United States Automotive Industry - Five Forces Analysis

United States Automotive Industry - Five Forces Analysis

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Intensity of Existing Rivalry

Small Number of Competitors (United States Automotive Industry) Please edit this page to add a description…
Relatively few competitors (United States Automotive Industry) Few competitors mean fewer firms are competing for the same customers and resources, which is a...

Bargaining Power of Suppliers

Low concentration of suppliers (United States Automotive Industry) A low concentration of suppliers means there are many suppliers with limited bargaining power. Low...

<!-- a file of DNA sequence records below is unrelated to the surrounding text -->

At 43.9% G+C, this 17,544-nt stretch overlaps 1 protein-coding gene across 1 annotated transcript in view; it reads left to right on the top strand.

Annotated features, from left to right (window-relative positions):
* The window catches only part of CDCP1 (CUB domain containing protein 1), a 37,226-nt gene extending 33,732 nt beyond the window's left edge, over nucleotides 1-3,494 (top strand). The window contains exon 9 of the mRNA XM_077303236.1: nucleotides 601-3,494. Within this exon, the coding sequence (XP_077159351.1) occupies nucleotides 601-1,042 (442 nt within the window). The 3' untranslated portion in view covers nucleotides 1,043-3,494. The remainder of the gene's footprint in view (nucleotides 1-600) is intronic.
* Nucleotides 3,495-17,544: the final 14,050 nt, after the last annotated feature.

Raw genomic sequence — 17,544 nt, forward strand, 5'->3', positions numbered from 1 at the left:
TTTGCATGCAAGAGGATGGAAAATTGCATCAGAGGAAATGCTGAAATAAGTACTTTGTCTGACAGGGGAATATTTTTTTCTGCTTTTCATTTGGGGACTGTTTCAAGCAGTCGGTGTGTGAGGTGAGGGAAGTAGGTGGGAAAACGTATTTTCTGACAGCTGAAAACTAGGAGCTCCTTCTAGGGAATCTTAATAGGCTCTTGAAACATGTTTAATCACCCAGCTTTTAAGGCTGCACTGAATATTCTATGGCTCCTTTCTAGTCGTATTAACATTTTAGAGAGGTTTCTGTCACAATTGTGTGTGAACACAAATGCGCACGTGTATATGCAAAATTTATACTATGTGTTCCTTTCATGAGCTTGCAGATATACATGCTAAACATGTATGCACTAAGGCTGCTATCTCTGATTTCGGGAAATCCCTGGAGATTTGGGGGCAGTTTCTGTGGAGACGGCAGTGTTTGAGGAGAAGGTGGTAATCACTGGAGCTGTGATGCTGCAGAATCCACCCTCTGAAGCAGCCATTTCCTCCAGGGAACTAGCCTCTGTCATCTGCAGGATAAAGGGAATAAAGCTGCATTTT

Threat of Substitutes

High cost of switching to substitutes (United States Automotive Industry) Limited number of substitutes means that customers cannot easily switch to other products or...

Bargaining Power of Customers

Large number of customers (United States Automotive Industry) When there are large numbers of customers, no one customer tends to have bargaining leverage....

Threat of New Competitors

High learning curve (United States Automotive Industry) When the learning curve is high, new competitors must spend time and money studying the market...

What is Porter's Five Forces Analysis?

WikiWealth's Five Forces analysis evaluates the five factors that determine industry competition. Add your input to united-states-automotive-industry's five forces template. See WikiWealth's tutorial for help. Is WikiWealth missing any analysis? Check out our entire database of free five forces reports or use our five forces generator to create your own. Remember, vote up united-states-automotive-industry's most important five forces statements.